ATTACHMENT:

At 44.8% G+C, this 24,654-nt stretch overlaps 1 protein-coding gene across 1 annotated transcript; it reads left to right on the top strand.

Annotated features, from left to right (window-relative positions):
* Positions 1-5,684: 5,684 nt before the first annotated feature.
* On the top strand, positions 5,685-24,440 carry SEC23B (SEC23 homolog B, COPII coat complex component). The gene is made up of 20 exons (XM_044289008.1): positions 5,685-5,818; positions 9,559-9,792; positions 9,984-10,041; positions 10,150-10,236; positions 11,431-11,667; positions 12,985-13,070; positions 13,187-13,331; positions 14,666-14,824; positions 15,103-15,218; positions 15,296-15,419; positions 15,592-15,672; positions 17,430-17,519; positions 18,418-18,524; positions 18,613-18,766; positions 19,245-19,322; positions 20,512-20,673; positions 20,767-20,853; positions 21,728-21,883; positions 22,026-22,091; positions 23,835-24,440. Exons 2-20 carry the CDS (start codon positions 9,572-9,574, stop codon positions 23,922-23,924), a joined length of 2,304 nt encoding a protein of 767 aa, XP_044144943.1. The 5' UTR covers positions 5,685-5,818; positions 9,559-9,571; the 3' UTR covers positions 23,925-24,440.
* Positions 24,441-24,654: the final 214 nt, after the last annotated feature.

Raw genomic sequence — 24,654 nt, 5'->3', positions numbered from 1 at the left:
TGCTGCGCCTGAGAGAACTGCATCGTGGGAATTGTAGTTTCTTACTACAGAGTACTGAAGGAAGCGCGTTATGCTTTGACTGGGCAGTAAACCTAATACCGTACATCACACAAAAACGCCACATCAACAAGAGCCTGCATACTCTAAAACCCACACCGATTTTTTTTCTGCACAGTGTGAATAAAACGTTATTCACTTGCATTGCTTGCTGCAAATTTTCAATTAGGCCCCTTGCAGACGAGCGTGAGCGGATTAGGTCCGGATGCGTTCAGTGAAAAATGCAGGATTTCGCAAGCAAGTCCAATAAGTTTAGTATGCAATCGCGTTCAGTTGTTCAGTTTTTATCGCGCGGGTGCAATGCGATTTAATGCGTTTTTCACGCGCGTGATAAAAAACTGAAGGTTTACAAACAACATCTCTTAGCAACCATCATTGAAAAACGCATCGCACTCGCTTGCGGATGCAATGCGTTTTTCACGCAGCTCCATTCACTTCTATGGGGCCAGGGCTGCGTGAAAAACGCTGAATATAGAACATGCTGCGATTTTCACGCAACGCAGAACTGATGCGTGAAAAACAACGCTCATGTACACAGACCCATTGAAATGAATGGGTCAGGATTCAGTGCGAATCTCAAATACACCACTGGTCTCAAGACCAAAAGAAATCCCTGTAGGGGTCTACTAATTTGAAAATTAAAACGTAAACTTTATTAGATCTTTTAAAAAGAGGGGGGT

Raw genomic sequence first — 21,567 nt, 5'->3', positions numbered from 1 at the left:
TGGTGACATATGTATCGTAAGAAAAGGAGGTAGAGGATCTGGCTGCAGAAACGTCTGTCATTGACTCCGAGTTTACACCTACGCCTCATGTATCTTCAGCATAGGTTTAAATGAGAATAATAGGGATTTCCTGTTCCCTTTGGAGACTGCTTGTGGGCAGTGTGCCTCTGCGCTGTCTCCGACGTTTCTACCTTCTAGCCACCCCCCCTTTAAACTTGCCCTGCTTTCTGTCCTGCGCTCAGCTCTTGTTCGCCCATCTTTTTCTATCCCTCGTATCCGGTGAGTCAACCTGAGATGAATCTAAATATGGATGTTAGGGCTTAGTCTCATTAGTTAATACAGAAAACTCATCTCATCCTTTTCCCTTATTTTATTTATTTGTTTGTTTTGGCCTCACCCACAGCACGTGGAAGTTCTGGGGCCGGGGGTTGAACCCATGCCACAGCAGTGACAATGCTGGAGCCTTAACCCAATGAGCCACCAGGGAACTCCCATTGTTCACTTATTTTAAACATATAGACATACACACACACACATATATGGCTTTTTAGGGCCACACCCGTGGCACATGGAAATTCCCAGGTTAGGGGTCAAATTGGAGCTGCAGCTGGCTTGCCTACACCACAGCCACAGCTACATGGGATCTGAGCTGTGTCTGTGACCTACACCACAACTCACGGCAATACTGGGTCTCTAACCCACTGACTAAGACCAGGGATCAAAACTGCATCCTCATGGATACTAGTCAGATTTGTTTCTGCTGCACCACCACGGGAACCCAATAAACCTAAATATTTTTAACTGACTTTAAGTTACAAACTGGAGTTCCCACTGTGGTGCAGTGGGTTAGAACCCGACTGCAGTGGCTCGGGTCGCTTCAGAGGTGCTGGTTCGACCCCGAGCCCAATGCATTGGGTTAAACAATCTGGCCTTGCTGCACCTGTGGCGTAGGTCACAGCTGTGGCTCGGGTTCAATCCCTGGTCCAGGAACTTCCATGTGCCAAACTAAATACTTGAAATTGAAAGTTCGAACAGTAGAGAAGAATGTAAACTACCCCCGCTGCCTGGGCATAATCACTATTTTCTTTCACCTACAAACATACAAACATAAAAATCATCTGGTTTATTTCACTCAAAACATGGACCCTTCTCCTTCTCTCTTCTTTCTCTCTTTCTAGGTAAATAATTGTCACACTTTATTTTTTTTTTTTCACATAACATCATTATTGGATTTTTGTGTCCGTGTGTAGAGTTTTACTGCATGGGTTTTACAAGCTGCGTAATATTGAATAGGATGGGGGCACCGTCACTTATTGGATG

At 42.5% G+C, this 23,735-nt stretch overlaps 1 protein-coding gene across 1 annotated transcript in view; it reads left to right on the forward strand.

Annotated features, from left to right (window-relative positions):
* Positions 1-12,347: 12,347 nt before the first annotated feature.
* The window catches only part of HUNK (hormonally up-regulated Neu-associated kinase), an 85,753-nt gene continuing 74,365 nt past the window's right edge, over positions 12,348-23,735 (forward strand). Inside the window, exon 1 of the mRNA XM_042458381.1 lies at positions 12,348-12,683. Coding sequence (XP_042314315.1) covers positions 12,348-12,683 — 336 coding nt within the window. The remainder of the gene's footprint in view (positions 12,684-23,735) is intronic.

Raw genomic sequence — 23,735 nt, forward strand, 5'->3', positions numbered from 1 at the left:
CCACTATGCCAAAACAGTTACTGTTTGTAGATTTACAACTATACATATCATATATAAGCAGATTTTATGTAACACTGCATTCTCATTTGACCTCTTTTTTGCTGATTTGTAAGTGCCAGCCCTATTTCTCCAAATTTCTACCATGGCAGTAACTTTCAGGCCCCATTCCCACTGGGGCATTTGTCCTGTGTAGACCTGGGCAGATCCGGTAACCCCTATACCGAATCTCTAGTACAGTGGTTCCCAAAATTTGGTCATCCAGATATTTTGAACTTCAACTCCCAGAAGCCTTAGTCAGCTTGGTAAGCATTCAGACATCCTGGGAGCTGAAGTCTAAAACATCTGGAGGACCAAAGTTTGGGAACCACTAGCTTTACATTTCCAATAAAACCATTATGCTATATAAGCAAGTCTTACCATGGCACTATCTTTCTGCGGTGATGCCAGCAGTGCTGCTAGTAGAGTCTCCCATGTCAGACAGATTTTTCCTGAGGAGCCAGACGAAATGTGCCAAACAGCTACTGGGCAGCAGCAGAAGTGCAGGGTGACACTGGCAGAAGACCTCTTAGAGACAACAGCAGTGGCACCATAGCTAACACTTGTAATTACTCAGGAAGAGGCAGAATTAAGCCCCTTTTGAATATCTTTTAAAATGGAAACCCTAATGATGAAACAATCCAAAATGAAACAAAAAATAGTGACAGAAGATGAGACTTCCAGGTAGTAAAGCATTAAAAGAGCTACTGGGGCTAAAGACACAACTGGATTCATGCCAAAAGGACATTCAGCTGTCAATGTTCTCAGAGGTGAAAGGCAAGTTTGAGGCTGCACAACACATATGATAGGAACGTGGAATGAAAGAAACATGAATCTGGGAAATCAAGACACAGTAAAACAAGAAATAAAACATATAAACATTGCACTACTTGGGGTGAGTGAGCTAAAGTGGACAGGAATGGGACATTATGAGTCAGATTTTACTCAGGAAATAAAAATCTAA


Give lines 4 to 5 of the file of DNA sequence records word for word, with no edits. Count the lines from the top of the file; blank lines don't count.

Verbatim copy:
* On the top strand, positions 5,685-24,440 carry SEC23B (SEC23 homolog B, COPII coat complex component). The gene is made up of 20 exons (XM_044289008.1): positions 5,685-5,818; positions 9,559-9,792; positions 9,984-10,041; positions 10,150-10,236; positions 11,431-11,667; positions 12,985-13,070; positions 13,187-13,331; positions 14,666-14,824; positions 15,103-15,218; positions 15,296-15,419; positions 15,592-15,672; positions 17,430-17,519; positions 18,418-18,524; positions 18,613-18,766; positions 19,245-19,322; positions 20,512-20,673; positions 20,767-20,853; positions 21,728-21,883; positions 22,026-22,091; positions 23,835-24,440. Exons 2-20 carry the CDS (start codon positions 9,572-9,574, stop codon positions 23,922-23,924), a joined length of 2,304 nt encoding a protein of 767 aa, XP_044144943.1. The 5' UTR covers positions 5,685-5,818; positions 9,559-9,571; the 3' UTR covers positions 23,925-24,440.
* Positions 24,441-24,654: the final 214 nt, after the last annotated feature.